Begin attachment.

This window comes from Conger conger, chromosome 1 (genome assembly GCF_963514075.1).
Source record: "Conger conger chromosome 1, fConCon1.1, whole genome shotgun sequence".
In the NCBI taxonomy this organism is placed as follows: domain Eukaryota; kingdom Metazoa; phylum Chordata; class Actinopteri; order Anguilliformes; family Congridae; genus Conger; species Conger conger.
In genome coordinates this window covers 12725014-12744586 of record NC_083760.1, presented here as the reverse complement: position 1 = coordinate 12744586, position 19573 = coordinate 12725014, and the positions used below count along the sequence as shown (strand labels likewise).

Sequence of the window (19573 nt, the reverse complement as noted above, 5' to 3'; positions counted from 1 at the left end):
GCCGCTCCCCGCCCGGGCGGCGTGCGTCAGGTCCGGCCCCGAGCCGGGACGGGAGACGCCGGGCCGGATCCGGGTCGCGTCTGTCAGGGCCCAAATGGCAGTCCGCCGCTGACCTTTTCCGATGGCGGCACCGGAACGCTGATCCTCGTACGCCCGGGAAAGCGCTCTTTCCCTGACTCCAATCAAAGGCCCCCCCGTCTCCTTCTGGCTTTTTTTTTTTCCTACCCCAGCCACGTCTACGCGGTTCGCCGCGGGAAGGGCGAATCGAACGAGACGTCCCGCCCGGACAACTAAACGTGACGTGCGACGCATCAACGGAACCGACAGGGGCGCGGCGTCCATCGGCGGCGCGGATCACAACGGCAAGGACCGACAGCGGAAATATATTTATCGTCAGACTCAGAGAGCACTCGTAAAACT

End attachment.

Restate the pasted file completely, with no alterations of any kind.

This window comes from Conger conger, chromosome 1 (genome assembly GCF_963514075.1).
Source record: "Conger conger chromosome 1, fConCon1.1, whole genome shotgun sequence".
In the NCBI taxonomy this organism is placed as follows: domain Eukaryota; kingdom Metazoa; phylum Chordata; class Actinopteri; order Anguilliformes; family Congridae; genus Conger; species Conger conger.
In genome coordinates this window covers 12725014-12744586 of record NC_083760.1, presented here as the reverse complement: position 1 = coordinate 12744586, position 19573 = coordinate 12725014, and the positions used below count along the sequence as shown (strand labels likewise).

Sequence of the window (19573 nt, the reverse complement as noted above, 5' to 3'; positions counted from 1 at the left end):
GCCGCTCCCCGCCCGGGCGGCGTGCGTCAGGTCCGGCCCCGAGCCGGGACGGGAGACGCCGGGCCGGATCCGGGTCGCGTCTGTCAGGGCCCAAATGGCAGTCCGCCGCTGACCTTTTCCGATGGCGGCACCGGAACGCTGATCCTCGTACGCCCGGGAAAGCGCTCTTTCCCTGACTCCAATCAAAGGCCCCCCCGTCTCCTTCTGGCTTTTTTTTTTTCCTACCCCAGCCACGTCTACGCGGTTCGCCGCGGGAAGGGCGAATCGAACGAGACGTCCCGCCCGGACAACTAAACGTGACGTGCGACGCATCAACGGAACCGACAGGGGCGCGGCGTCCATCGGCGGCGCGGATCACAACGGCAAGGACCGACAGCGGAAATATATTTATCGTCAGACTCAGAGAGCACTCGTAAAACT